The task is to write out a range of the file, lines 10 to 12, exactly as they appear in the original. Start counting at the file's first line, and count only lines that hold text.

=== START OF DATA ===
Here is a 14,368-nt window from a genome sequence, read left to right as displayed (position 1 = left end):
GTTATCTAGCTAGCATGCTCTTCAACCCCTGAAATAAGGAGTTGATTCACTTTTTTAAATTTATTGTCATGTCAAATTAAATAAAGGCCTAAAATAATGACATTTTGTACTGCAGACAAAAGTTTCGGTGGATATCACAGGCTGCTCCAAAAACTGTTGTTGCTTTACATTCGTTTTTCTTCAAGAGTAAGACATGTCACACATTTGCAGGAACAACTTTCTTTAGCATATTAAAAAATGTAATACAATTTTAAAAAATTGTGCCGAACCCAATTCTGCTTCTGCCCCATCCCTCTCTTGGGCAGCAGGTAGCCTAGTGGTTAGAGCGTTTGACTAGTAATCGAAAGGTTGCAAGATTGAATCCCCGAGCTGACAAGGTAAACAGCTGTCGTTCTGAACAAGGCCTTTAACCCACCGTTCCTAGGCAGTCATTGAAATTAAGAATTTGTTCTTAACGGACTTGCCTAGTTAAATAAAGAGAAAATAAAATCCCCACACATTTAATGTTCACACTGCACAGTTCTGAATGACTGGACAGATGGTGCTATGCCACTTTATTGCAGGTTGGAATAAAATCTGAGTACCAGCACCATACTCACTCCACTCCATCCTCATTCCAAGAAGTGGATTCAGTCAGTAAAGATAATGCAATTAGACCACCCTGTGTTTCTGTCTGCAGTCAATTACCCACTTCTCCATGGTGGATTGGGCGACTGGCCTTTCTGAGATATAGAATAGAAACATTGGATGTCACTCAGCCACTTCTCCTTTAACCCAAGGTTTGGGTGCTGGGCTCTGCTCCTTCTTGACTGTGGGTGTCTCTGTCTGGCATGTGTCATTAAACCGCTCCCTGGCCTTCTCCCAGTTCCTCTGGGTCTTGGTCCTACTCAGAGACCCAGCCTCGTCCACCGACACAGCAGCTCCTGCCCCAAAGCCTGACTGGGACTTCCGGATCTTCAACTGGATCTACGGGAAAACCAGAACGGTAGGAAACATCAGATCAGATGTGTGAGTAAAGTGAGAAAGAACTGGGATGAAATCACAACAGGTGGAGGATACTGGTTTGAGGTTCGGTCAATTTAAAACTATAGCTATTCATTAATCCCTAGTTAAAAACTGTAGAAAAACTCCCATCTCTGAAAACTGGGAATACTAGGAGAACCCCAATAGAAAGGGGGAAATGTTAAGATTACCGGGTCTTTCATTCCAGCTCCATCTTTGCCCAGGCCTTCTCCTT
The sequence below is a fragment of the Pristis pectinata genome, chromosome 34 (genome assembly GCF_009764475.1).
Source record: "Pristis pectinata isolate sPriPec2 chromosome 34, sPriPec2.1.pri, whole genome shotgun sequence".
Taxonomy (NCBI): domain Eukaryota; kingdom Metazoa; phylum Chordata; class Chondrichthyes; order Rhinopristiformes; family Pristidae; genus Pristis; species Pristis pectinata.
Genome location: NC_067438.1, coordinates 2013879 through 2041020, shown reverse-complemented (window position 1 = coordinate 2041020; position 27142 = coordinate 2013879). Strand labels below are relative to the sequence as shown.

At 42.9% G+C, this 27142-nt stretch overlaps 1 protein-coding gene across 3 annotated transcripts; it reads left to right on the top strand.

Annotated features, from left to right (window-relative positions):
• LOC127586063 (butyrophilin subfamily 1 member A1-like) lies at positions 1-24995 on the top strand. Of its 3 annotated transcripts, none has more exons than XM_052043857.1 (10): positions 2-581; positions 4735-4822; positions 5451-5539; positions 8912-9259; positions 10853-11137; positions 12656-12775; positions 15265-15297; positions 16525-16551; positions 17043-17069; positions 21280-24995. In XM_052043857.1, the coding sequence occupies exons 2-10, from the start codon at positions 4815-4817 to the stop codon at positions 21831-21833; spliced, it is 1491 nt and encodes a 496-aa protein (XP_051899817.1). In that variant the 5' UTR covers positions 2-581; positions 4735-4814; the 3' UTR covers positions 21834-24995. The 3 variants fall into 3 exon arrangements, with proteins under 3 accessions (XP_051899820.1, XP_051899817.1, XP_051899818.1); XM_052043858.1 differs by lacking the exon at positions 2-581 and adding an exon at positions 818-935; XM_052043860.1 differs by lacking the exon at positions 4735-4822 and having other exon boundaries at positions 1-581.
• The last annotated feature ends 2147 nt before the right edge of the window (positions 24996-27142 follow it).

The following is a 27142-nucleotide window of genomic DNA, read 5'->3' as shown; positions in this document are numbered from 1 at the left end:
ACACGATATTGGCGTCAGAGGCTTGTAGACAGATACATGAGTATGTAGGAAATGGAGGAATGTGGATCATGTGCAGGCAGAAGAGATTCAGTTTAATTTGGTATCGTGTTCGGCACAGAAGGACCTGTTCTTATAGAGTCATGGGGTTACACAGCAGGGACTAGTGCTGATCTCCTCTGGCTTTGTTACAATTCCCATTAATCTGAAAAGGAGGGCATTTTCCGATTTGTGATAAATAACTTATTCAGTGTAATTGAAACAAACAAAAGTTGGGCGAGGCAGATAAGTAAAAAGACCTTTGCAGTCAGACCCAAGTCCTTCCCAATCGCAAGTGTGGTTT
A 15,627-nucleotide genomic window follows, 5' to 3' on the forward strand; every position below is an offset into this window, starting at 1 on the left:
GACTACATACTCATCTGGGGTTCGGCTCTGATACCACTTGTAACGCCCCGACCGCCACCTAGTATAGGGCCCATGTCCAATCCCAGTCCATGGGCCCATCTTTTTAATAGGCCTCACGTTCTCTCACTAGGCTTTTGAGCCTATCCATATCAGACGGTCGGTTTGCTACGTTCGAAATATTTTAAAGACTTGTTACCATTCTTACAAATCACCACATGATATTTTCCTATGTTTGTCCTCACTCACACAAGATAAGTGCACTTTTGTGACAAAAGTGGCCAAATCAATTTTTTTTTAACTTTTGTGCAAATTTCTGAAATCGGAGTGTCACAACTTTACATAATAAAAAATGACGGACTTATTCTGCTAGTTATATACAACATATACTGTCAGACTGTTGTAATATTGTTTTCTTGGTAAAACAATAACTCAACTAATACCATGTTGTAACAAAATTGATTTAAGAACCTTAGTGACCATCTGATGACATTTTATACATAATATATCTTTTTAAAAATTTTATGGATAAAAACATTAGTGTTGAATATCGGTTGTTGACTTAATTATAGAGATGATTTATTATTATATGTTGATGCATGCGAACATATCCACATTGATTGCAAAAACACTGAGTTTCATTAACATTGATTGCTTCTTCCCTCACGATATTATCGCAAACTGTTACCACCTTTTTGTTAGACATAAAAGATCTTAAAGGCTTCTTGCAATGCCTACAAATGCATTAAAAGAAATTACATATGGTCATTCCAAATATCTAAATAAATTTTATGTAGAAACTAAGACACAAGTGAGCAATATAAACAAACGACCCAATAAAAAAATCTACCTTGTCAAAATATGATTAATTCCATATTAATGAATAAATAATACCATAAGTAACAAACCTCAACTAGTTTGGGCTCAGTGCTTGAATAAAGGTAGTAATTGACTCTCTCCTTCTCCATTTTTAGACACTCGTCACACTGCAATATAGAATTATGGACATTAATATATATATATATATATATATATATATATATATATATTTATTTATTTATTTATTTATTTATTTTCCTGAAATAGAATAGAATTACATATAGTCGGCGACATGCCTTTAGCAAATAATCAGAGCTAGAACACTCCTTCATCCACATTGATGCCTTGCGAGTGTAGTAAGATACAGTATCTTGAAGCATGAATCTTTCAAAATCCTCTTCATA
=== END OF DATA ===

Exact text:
• The last annotated feature ends 2147 nt before the right edge of the window (positions 24996-27142 follow it).

The following is a 27142-nucleotide window of genomic DNA, read 5'->3' as shown; positions in this document are numbered from 1 at the left end:
ACACGATATTGGCGTCAGAGGCTTGTAGACAGATACATGAGTATGTAGGAAATGGAGGAATGTGGATCATGTGCAGGCAGAAGAGATTCAGTTTAATTTGGTATCGTGTTCGGCACAGAAGGACCTGTTCTTATAGAGTCATGGGGTTACACAGCAGGGACTAGTGCTGATCTCCTCTGGCTTTGTTACAATTCCCATTAATCTGAAAAGGAGGGCATTTTCCGATTTGTGATAAATAACTTATTCAGTGTAATTGAAACAAACAAAAGTTGGGCGAGGCAGATAAGTAAAAAGACCTTTGCAGTCAGACCCAAGTCCTTCCCAATCGCAAGTGTGGTTT